Wednesday, February 8, 2012

EpiCentre's unsecured creditors appeal ruling

The committee of unsecured creditors in the EpiCentre's bankruptcy case has appealed a judge's decision to disband the committee.

In January, U.S. Bankruptcy Judge George Hodges approved a motion by the EpiCentre's trustee to disband the committee. In his order filed with the court, Hodges said he approved the trustee's motion because the committee "is no longer necessary to protect the interests of its constituency; the administrative expense of the Committee is not justified; and the Committee has appeared to be counter-productive to the process of this case."

The decision came as the uptown complex's developers, lenders and bankruptcy trustee argue over whether millions of dollars in parking revenues and other money was wrongfully diverted from the project so they wouldn't have to be paid out to creditors.

The committee's attorney, Dennis O'Dea, has told the Observer such a move was unprecedented. Unsecured creditors are among the last to be repaid in a bankruptcy case, with secured creditors and administrative expense claims being paid first.

The project's bankruptcy trustee, Elaine Rudisill, managing director of The Finley Group, is investigating the EpiCentre's finances, looking for money and property that should be recovered to pay off the project's debts.

In an order explaining his decision, Hodges said the trustee "is capable of and required to adequately represent the interests of unsecured creditors in these cases."

So far, more than $220,500 has been paid in legal fees and expenses for the committee, court filings say. This money comes from cash generated by the EpiCentre.

"In these cases the secured creditor has a lien on the cash generated by the debtors' operations. Consequently, the Committee's fees are paid out of cash collateral of that creditor," the order says. "This continued free ride for one group of creditors at the expense of another is an administrative burden that is no longer merited.

At stake in the bankruptcy case is the future of the prominent, 302,000-square-foot retail and entertainment complex, which has been mired in court battles since holding companies Pacific Avenue and Pacific Avenue II filed for Chapter 11 bankruptcy protection in 2010.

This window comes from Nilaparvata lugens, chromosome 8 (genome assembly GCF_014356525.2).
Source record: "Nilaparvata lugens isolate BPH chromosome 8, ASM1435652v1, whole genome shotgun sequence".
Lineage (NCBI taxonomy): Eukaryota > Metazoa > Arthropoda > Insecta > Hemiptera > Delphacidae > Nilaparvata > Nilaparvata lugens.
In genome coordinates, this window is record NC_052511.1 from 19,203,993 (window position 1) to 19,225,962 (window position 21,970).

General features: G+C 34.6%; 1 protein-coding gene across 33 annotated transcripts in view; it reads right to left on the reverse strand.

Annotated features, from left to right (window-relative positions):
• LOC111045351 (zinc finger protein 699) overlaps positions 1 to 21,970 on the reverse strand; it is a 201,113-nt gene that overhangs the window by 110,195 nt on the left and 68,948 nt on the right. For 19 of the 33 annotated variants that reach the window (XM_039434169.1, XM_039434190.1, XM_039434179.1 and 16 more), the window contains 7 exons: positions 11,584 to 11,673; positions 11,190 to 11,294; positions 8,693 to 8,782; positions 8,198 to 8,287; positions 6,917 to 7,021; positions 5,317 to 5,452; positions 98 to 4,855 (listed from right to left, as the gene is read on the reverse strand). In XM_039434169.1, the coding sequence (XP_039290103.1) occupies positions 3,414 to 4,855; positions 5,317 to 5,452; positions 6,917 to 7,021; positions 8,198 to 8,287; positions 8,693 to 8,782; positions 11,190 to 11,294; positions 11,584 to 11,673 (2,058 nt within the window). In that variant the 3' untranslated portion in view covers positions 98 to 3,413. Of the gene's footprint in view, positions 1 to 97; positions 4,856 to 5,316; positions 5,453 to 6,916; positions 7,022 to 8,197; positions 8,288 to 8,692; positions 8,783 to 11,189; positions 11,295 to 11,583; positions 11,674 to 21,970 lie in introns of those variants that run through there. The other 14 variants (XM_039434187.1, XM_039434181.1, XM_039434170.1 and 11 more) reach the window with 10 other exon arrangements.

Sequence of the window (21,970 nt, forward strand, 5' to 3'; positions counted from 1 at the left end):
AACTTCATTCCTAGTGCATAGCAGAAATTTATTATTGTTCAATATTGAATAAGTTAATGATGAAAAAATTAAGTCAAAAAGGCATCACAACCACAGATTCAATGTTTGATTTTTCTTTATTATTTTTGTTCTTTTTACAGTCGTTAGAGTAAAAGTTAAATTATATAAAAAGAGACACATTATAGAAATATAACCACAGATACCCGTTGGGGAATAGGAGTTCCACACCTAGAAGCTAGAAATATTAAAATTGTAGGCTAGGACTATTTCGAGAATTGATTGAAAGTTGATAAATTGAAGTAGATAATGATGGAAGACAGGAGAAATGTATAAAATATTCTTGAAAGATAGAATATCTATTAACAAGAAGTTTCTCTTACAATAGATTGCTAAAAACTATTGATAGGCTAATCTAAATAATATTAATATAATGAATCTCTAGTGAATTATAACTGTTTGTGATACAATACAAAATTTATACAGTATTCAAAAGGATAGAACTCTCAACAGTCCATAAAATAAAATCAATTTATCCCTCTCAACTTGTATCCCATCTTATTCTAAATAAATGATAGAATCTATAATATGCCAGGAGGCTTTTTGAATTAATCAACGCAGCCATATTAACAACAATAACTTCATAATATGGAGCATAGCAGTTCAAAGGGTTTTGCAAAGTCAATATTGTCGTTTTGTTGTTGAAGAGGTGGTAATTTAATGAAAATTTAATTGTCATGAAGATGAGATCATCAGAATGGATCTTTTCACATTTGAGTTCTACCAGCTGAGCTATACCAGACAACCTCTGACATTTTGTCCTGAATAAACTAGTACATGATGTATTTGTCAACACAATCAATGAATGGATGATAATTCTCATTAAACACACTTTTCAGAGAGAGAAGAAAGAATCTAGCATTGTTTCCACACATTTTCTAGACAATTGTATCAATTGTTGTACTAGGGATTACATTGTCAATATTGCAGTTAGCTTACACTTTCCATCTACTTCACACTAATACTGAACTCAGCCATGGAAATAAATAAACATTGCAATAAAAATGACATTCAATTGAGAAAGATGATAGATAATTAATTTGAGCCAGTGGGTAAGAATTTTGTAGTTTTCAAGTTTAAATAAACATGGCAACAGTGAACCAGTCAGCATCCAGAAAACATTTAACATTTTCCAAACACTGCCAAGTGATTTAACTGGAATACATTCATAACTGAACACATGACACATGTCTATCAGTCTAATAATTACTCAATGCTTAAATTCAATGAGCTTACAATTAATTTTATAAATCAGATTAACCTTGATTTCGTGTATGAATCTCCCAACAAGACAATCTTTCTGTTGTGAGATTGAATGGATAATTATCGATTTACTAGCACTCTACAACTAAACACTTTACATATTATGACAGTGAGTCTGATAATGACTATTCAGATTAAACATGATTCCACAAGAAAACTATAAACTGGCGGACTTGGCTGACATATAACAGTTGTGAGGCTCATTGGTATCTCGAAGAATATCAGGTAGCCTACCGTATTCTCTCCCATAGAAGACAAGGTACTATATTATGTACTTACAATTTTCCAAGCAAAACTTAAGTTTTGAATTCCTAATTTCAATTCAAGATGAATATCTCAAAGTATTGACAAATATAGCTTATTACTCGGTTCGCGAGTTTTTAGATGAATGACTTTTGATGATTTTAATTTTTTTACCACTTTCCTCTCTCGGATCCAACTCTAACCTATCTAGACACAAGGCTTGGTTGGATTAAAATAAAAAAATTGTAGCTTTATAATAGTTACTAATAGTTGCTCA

The EpiCentre's owners filed for bankruptcy protection after Regions Bank started to foreclose after a $93.9 million loan came due.

Regions later sold the construction note to Blue Air 2010, a limited liability company. Since then, a new company has been hired to manage and operate the complex at Trade and College.

Rudisill has sued EpiCentre developers Afshin Ghazi and George Cornelson III contending that the men "fraudulently, intentionally and knowingly caused the Debtors to transfer millions of dollars in parking revenues to affiliated entities for the benefit of Ghazi and Cornelson personally." The court filings allege the men used shell companies to hide the revenues, and that they did not disclose the companies or the transfer to the bankruptcy court.

Home to restaurants, bars, an art gallery, movie theater and offices, the complex at Trade and College streets sits across from Time Warner Cable Arena, site of the upcoming Democratic National Convention, which will attract tens of thousands of visitors.


Anonymous said...

Nothing but criminals here. Try looking on the inside at Bob Durkin and BMG. Drugs, money laundering, and of course....a lot of payoffs! It's all one big Ghazi family! Will be glad when it all shuts down.

The Freeholder said...

Well, I don't know about the drug and money laundering allegations. I hear all sorts of things about that, but so far, no one is arrested. Given prosecutors who want to make a name for themselves and LE agencies that have gotten addicted to asset forfeiture dollars, I'd think if there was anything there, we'd have seen arrests.

In terms of the unsecured creditors, just what don't they get about the term "unsecured"? They made bets with their money and they lost. They expect the secured (also know as "smart") creditors to bail them out? Good Lord, you'd think they were an auto workers' union who expects the government to steal the company from the creditors and give it to them to finance their over-generous compensation packages....

sanitizer said...

The retired union and non union member's health care plan and pension is considered unsecured and when a company such as the airlines declare bankruptcy, ostensibly to re-organize it is simply a move to divest itself of costly retirement plans it promised it's long-term employees.

Anonymous said...

What about the small businesses that took a huge hit. No help from anyone at all!!! The Epi Center continues and Ghazi's life and spending takes no change. Some how I hope they all get whats coming to them. To put small businesses out and continue to show your face like some great business man is beyond me. How you sleep at night I will never understand. When Afshin sees these hard working folks I hope he falls to his knees with guilt!!!Sadly i am sure this is not the case. Good Luck to everyone that has been a victim of his cheating business ways! I hope you can and have survived!!!Small business owner taken for a bunch!!!

Anonymous said...

@Freeholder-6:34 ---
Maybe no arrests yet, but that doesn't mean anything. Right now the concentration is mostly on Ghazi and how he lied and screwed over everyone by not paying them for work done.

The point is, Ghazi is not the only one involved. Bob Durkin and his "Bar Management Group" have been part of this since the beginning and are just as guilty. Their reputation is trash in every city they've tried to keep a business in. This scandal and eventually the drug and money laundering by BMG will all catch up with them. You can bet on it.